Nanotechnology has become well-known as its applications extend across a wide range of science and technology fields. Sometimes, many of us use nanomaterials on a regular basis without even recognising them. The food industry is one of the most common fields in which nanotechnology is used. Nanotechnology has been used to increase the efficiency of manufacturing, packaging, shelf life, and nutritional bioavailability. Several of the most essential basic elements in food such as proteins, carbohydrates, and lipids undergo structural changes at the nanoscale and micrometre scales. Various forms of functional nanostructures can be utilised as building blocks to construct unique structures and add new functions to meals. Liposomes, dendrimer, gold nanoshell, quantum dot, and fullerene are among them (refer to Figure 1).
Figure 1: Various forms of nanostructures in the food industry.
(Source: Nanotechnologies in Food Science: Applications, Recent Trends, and Future Perspectives (2020)).
Inorganic and organic nanoparticles are the primary types of engineered nanomaterials (ENMs) that are likely to be found in the food industry. Sekhon BS. (2010) article states that transition metals (like silver and iron), alkaline earth metals (like calcium and magnesium), and nonmetals (like selenium and silicates) are all inorganic compounds that can be used as food additives, packaging, or storage. Fresh food products with coatings, such as vegetables and fruits, stay active during transit and storage processes. As transmission and storage duration increases, active respiration processes may lead to food spoilage and poor textural and nutrition. Therefore, foods must be preserved to maintain their quality for a longer length of time. Titanium dioxide and amorphous nano silica have the potential to be employed in food packaging as UV protection. According to Maness et al. (1999) and Robertson et al. (2005) studies, food-related pathogenic bacteria have been inactivated using photocatalysis, which increases the peroxidation of phospholipids located in microbial cell membranes. Similarly, nanosilver is used in the food industry as an antibacterial, anti-odourant, and food supplement while nano selenium is being promoted as a green tea additive for health care through selenium absorption.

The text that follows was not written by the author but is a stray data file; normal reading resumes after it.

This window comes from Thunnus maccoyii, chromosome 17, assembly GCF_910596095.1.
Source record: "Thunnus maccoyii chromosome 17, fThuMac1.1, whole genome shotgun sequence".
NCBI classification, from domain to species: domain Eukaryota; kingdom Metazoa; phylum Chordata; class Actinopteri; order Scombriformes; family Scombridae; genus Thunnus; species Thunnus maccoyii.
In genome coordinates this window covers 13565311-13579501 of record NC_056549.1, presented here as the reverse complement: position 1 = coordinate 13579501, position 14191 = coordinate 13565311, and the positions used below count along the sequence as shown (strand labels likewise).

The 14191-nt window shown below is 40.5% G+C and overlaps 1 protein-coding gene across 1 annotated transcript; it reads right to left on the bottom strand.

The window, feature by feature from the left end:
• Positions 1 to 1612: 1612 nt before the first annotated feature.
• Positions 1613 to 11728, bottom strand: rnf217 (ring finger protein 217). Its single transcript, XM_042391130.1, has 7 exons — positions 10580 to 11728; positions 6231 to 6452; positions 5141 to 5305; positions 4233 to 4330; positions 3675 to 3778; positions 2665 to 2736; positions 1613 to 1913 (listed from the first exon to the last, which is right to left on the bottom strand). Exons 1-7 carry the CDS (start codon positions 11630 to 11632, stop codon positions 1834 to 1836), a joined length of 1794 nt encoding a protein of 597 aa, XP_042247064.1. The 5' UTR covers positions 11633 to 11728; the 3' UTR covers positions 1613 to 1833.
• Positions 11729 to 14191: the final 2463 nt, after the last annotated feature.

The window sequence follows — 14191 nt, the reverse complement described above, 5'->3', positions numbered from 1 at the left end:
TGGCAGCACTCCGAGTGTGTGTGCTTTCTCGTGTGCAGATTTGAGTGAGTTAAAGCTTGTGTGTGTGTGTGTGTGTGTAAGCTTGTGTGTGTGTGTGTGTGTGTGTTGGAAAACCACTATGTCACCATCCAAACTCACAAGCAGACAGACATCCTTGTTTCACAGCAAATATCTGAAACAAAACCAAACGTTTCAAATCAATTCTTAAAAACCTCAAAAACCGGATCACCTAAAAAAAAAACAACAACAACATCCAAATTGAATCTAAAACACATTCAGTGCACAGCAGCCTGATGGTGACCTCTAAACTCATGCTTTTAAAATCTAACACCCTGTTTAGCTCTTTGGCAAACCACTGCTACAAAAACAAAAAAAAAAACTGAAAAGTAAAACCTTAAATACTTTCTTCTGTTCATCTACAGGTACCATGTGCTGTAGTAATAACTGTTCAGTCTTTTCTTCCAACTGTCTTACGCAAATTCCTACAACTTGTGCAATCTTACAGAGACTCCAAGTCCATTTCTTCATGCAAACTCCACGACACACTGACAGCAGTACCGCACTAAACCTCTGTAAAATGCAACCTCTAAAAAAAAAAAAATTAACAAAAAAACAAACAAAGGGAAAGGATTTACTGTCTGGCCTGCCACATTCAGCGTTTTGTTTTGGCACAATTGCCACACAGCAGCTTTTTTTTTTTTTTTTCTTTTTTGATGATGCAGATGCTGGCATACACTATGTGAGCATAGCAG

Next are organic nanoparticles (ONP) or called nanocapsules which are natural chemicals that use in the food industry. ONPs are expected to boost the nutritional content in food without adjusting the flavour or textures of the food. ONPs carry nutrients into the circulation of the blood via the gastrointestinal system, resulting in increased bioavailability. The pigment lycopene found in tomatoes is an example of an organic nanomaterial. Lycopene is a synthetic nanoscale form that has been created and shown to be equal to natural lycopene sources. Other organic nanomaterials include proteins, fats, sugars, and neutraceuticals, which are food additives produced from plants.
In conclusion, the food industry uses nanotechnology in a variety of ways such enhanced food quality by making it tastier and having good textures, as well as improving its nutritional value. Nanotechnology also can produce new food products and improve the way of food packaging and stored. However, many of their applications are still in the early stages of development, and the majority of them require extensive study and development so that they can be used without any risk.
Siti Najihah Darahim, Internship Student, Nanomaterials Synthesis and Characterization Laboratory (NSCL), ION2 &
Dr. Ismayadi Ismail, Research Officer, Nanomaterials Synthesis and Characterization Laboratory (NSCL), ION2
Date of Input: 16/08/2022 | Updated: 16/08/2022 | roslina_ar
Institute of Nanoscience and Nanotechnology,
Universiti Putra Malaysia,
Selangor Darul Ehsan, Malaysia